My 2 cents.

  15. #95

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    Thanks John.

    I can related to the series of photos on parents. I used to live & work in nyc for 2 years. Not much friends there...just my wife & I. Missing our parents is one of the main reason why we come back to singapore. Yet when we are back here we got so busy & did not spend quality time with them. Your photos reminds me of how much I miss my parents while in nyc & that I should spend more time with them. They may be here today...but may not be tomorrow.

    Great work..apreciate that.
    Michael Chan

  16. #96

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    Quote Originally Posted by Minoxman
    He needed to explain his work because his work couldn't please some of us. If everyone was bowing high and low in this thread, I doubt he would have grace the stage to type.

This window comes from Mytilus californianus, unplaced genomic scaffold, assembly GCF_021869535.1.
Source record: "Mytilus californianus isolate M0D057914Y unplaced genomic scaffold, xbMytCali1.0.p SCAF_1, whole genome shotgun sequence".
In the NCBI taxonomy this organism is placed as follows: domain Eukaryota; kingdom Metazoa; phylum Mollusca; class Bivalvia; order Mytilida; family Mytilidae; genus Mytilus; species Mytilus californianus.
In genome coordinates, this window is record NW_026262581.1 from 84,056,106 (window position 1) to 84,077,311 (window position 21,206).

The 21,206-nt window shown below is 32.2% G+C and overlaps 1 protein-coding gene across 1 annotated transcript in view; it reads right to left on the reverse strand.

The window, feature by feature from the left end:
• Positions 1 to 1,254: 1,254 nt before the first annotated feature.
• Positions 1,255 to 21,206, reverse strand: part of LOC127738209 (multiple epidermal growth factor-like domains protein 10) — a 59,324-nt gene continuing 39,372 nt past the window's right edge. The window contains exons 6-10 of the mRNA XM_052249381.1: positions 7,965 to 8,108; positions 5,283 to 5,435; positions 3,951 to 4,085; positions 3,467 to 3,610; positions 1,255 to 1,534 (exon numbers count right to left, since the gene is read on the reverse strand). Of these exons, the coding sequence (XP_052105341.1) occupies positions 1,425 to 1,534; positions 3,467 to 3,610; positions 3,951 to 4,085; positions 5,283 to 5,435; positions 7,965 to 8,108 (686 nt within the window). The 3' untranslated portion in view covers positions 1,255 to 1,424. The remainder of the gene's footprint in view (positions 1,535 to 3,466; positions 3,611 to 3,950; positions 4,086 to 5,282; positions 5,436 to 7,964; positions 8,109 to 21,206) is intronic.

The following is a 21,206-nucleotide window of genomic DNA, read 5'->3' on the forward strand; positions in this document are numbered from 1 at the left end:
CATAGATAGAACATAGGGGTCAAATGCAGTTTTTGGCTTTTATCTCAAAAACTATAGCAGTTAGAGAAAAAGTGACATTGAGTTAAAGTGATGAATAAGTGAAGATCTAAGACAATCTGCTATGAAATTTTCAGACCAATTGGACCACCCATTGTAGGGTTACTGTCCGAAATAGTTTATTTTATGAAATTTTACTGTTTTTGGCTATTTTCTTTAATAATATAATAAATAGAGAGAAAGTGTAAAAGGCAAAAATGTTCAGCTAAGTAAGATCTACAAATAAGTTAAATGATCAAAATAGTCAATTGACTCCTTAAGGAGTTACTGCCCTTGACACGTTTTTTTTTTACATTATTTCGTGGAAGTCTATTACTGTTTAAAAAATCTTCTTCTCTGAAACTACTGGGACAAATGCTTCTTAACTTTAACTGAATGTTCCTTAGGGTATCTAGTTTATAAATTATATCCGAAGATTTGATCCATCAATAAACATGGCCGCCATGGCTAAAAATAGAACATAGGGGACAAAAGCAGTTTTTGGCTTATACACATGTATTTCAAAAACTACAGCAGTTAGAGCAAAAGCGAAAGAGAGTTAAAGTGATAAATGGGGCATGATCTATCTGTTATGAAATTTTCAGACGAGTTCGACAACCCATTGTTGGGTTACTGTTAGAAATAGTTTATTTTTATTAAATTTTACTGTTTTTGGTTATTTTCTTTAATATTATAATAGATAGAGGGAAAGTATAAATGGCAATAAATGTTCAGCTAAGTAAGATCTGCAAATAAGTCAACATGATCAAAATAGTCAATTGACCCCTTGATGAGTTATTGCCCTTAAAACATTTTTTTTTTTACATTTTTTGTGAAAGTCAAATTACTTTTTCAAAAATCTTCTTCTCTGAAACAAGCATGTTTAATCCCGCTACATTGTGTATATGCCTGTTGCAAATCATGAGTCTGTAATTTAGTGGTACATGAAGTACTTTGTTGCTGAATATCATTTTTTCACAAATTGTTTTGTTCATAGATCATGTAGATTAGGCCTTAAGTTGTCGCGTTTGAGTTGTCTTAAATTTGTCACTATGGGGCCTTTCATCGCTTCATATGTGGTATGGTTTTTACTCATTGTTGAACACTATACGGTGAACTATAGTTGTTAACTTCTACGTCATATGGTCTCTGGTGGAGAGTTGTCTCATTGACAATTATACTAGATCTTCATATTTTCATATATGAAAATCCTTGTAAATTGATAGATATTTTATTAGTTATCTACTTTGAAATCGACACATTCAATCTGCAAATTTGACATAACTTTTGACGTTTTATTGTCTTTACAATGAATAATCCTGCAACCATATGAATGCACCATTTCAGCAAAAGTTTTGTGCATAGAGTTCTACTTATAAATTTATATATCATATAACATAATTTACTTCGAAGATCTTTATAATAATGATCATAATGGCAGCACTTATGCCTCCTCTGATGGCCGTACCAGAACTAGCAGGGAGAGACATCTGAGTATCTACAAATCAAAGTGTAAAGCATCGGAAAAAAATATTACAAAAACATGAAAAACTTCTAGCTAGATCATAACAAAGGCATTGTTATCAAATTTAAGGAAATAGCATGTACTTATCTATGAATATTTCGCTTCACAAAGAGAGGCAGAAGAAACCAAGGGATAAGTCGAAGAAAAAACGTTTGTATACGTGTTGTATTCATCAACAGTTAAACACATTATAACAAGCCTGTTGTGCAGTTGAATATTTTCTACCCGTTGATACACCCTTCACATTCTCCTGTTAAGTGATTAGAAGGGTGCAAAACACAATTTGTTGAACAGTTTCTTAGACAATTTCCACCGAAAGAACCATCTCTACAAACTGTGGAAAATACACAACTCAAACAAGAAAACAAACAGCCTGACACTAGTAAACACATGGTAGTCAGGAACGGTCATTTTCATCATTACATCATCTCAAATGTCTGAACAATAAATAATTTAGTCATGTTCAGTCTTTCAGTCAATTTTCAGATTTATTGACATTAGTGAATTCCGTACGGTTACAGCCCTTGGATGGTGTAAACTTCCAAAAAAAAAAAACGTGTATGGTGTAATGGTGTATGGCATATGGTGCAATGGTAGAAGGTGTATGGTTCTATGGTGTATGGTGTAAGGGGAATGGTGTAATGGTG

That's just pure sour grapes! When John Clang does work commercial, he's not owing the public an explanation as to why he shot it like that, similarly, it's art we're talking about. Whatever the artist perceives, he does what he thinks is... Therefore, given such an opportunity to host an exhibition in Singapore, I would think it's an eye opener, for at least in the tens of thousands photographer in New York. He has created a chance for Singaporeans wanting to venture there in the near future... & importantly the word Singaporean wouldn't sound vauge to the foreigners.

    Sorry Minoxman, I think it just needs another like you to bring Singapore back to the 3rd world country's era.

    Considering migrating to these countries, it'll probably help you in the long run...

  17. #97

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    I agree with streetshooter, his commercial work and the webbie which has his personal work like "hands" is really very good. sadly his singapore exhibits and the earlier webbies in this thread don't give as good an impression. I think its great that JC himself bothered to give an explanation here, I wouldn't have bothered myself. This act in itself is worthy of respect, it shows for whatever fame and fortune JC has gotten it still isn't beneath him to try and explain on a small forum far away from NYC. And he was appreciative of critism as well (so he says).